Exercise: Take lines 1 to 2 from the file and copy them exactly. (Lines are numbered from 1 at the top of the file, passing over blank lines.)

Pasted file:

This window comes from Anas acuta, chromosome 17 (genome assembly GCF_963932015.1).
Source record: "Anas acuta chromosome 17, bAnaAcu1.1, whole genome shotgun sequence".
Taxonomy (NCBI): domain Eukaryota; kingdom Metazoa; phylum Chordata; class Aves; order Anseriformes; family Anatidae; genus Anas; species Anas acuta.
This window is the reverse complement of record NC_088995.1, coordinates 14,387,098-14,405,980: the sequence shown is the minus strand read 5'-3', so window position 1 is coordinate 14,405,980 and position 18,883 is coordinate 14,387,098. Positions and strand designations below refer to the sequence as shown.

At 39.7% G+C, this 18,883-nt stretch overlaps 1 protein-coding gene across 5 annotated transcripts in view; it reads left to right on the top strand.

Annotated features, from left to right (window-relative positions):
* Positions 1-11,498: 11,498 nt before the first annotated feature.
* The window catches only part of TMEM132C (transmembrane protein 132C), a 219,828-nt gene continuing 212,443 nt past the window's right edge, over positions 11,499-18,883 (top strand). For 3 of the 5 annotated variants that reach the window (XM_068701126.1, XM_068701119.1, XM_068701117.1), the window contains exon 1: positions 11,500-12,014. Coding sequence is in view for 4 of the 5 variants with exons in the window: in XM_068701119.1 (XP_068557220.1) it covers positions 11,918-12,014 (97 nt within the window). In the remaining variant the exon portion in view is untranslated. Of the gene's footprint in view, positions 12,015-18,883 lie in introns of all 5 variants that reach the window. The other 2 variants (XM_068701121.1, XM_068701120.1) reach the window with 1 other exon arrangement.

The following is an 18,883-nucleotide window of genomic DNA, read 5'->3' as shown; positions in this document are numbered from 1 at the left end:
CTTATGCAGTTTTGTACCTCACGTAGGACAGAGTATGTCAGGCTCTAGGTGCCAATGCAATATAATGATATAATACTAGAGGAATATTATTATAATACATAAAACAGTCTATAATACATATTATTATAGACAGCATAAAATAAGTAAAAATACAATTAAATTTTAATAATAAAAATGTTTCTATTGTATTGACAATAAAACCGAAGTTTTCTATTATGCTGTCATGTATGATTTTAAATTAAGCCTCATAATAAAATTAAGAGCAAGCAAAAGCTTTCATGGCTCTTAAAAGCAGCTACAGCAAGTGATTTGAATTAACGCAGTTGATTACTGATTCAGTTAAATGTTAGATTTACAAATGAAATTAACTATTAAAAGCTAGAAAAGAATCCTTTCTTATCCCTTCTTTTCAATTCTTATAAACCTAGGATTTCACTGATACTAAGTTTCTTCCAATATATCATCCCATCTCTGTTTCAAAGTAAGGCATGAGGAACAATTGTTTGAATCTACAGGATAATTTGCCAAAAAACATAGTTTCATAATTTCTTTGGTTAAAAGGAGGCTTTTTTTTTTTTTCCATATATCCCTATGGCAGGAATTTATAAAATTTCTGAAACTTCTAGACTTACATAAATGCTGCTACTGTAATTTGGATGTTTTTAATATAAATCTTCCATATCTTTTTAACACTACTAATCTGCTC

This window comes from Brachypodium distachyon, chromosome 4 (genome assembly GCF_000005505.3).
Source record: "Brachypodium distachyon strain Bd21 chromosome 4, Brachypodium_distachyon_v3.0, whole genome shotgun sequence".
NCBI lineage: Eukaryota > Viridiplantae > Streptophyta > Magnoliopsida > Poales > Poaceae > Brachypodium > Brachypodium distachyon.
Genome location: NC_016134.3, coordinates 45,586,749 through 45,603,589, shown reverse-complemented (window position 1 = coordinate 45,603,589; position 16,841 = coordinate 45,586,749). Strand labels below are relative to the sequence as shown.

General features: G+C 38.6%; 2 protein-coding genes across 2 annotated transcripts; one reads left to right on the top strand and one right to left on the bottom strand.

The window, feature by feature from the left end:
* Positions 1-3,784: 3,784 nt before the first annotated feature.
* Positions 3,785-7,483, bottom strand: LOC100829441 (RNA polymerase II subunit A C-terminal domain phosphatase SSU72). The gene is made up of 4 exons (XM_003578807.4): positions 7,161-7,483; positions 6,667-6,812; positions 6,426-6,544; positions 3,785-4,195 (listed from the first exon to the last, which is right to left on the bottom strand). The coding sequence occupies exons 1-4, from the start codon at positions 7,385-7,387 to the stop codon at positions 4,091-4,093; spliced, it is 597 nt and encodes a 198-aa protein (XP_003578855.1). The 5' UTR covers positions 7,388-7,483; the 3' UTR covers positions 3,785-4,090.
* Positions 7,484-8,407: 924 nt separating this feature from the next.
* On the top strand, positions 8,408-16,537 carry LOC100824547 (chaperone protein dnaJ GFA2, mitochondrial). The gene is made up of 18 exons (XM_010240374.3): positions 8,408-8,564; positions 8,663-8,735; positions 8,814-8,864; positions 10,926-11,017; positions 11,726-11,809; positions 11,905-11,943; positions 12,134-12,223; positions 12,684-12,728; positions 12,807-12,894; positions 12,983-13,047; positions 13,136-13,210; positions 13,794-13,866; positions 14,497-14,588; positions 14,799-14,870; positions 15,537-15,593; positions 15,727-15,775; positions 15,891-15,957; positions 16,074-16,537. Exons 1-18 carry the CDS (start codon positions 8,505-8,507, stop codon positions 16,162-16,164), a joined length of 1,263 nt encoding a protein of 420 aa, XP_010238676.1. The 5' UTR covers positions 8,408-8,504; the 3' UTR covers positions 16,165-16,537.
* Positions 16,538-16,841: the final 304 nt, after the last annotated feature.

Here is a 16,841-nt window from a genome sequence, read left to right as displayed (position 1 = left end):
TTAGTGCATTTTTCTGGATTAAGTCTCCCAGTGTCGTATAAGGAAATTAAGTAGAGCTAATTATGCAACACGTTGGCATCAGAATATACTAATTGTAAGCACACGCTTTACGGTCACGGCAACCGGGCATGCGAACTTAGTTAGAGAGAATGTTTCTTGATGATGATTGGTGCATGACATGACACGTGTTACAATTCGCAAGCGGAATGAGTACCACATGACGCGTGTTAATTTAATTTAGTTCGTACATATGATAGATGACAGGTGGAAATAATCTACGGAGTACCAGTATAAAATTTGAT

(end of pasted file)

This window comes from Anas acuta, chromosome 17 (genome assembly GCF_963932015.1).
Source record: "Anas acuta chromosome 17, bAnaAcu1.1, whole genome shotgun sequence".